Transportation Department watchdog to examine airplane cabin evacuation standards

Transportation Department watchdog to examine airplane cabin evacuation standards
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The Department of Transportation’s inspector general will conduct an audit of airplane cabin evacuations following a request from two House Democrats.

The Office of the Inspector General wrote in a Monday memo that starting this month it will examine the Federal Aviation Administration’s (FAA) oversight of airplane evacuation standards, with a focus on "how changes in passenger behavior, passenger demographics, and seating capacity, affect the standards" and "whether aircraft as currently configured meet evacuation standards.”

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The announcement comes in response to a March request from House Transportation and Infrastructure Committee ranking member Peter DeFazioPeter Anthony DeFazioProgressives poised to shape agenda if Dems take back House Transportation Department watchdog to examine airplane cabin evacuation standards House passes bipartisan water infrastructure bill MORE (D-Ore.) and Rep. Rick LarsenRichard (Rick) Ray LarsenTransportation Department watchdog to examine airplane cabin evacuation standards Dems win nail-biter in charity congressional soccer game Overnight Finance: Trump signs repeal of auto-loan policy | Justices uphold contracts that bar employee class-action suits | US, China trade war 'on hold' MORE (D-Wash.), the top Democrat on the Aviation subcommittee.

The two lawmakers had asked Inspector General Calvin L. Scovel III to conduct a study evaluating whether simulations mirror the drills previously used by manufacturers to comply with FAA regulations. They also asked if the agency has looked into whether industry changes have affected “passengers’ ability to safely evacuate airliners in 90 seconds with half the exits blocked.”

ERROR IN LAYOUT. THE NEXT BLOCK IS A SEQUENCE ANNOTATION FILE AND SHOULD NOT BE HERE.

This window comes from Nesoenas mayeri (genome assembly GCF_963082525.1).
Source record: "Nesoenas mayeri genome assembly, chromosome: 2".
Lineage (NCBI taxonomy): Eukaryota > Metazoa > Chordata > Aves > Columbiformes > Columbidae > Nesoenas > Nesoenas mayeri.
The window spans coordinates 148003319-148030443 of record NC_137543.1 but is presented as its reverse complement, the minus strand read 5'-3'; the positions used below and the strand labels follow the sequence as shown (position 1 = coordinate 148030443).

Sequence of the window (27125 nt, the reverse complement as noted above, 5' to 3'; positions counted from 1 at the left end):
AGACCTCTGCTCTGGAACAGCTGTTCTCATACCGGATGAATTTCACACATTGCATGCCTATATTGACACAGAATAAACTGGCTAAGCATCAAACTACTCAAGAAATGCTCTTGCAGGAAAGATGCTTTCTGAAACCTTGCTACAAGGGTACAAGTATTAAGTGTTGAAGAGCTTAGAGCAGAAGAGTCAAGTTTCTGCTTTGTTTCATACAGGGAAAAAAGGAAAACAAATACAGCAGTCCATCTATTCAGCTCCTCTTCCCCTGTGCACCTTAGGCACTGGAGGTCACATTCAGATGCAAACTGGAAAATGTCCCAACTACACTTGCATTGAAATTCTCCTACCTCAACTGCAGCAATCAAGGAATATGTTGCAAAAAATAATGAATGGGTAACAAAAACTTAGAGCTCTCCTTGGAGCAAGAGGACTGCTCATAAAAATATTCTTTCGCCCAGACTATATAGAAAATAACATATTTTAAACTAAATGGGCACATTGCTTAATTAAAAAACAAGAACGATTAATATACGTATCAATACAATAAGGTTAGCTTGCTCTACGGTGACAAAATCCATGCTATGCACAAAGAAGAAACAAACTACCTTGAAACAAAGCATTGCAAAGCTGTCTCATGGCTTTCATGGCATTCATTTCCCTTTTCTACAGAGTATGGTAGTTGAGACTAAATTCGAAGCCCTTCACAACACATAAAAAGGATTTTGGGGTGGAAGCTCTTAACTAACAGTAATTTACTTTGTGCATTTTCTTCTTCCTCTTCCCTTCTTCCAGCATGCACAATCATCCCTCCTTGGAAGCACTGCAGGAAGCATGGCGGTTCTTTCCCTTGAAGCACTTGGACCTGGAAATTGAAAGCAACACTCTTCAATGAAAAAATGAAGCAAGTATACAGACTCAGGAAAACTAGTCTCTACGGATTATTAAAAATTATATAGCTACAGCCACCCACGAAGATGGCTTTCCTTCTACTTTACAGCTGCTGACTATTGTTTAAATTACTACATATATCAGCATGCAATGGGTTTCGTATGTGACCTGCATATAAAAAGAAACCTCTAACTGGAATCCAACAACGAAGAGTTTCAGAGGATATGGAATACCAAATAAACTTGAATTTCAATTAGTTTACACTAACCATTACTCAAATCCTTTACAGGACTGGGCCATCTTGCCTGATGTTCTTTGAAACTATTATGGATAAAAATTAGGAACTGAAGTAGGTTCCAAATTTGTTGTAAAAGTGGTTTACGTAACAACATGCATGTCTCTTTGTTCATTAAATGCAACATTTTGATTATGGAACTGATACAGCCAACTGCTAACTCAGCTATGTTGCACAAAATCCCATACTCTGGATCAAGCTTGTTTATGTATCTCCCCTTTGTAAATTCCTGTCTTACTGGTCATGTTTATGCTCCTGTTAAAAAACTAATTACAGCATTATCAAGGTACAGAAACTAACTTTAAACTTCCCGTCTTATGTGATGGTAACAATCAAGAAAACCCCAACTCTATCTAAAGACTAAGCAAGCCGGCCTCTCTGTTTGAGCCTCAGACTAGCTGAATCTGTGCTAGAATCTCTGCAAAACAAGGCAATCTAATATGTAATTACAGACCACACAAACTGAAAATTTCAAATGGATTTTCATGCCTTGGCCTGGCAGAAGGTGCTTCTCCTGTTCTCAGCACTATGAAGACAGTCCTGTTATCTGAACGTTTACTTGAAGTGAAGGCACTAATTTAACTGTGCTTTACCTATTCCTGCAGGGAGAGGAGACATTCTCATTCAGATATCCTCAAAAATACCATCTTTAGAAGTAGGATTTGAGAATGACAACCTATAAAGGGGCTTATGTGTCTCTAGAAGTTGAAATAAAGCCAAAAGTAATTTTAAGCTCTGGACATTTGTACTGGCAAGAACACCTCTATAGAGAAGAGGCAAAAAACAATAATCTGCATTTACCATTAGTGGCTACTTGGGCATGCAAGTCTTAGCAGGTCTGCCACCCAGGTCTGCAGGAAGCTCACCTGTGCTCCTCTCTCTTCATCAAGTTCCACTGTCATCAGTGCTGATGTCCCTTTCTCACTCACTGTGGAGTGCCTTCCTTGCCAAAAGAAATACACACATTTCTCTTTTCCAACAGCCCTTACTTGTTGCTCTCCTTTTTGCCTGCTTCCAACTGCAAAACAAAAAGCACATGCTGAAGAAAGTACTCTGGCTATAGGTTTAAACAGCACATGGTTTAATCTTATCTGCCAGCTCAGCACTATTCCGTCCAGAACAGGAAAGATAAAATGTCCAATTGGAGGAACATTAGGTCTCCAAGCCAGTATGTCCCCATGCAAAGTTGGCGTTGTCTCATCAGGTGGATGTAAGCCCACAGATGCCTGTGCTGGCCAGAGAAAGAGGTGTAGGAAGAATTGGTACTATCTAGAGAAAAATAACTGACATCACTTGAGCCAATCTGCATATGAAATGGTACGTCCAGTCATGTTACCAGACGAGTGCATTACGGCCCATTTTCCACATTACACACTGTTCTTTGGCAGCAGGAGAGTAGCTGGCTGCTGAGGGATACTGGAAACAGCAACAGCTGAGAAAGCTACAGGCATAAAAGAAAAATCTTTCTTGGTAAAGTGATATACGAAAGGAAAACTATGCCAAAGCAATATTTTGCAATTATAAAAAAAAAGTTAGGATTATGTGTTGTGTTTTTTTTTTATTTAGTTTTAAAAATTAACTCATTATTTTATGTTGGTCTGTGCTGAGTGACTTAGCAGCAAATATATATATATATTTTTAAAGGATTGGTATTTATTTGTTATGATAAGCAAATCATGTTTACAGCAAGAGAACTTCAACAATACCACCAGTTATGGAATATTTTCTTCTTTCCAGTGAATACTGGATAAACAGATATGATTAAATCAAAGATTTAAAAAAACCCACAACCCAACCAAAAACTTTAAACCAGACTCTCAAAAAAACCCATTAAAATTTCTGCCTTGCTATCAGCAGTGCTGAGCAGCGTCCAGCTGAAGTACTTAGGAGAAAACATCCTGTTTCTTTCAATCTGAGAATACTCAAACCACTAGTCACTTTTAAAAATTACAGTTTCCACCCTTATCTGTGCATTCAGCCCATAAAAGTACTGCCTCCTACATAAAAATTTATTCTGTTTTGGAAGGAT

“Stakeholders have noted other behavioral shifts as well, such as the propensity to film evacuations on smartphones rather than focusing on actually evacuating,” DeFazio and Larsen wrote in their letter to Scovel. “For these reasons, we have concerns about the continuing validity of Federal Aviation Administration (FAA) assumptions within computer simulations of cabin evacuations.”

The probe comes amid a renewed focus on aviation safety after a woman died as a result of injuries sustained on a Southwest Airlines flight, and after a "60 Minutes" report by CBS News in April highlighted low-budget carrier Allegiant Air's mechanical issues.

The inspector general said in May that it would alter an ongoing audit to begin examining the FAA’s oversight of airline maintenance on American Airlines and Allegiant Air.

That followed a request from Senate Commerce, Science and Transportation Committee ranking member Bill NelsonClarence (Bill) William NelsonHistory argues for Democratic Senate gains Polling analyst: Same Dems who voted for Gorsuch will vote for Kavanaugh Election security bill picks up new support in Senate MORE (D-Fla.), who asked the inspector general to begin an audit or probe of FAA’s oversight of Allegiant.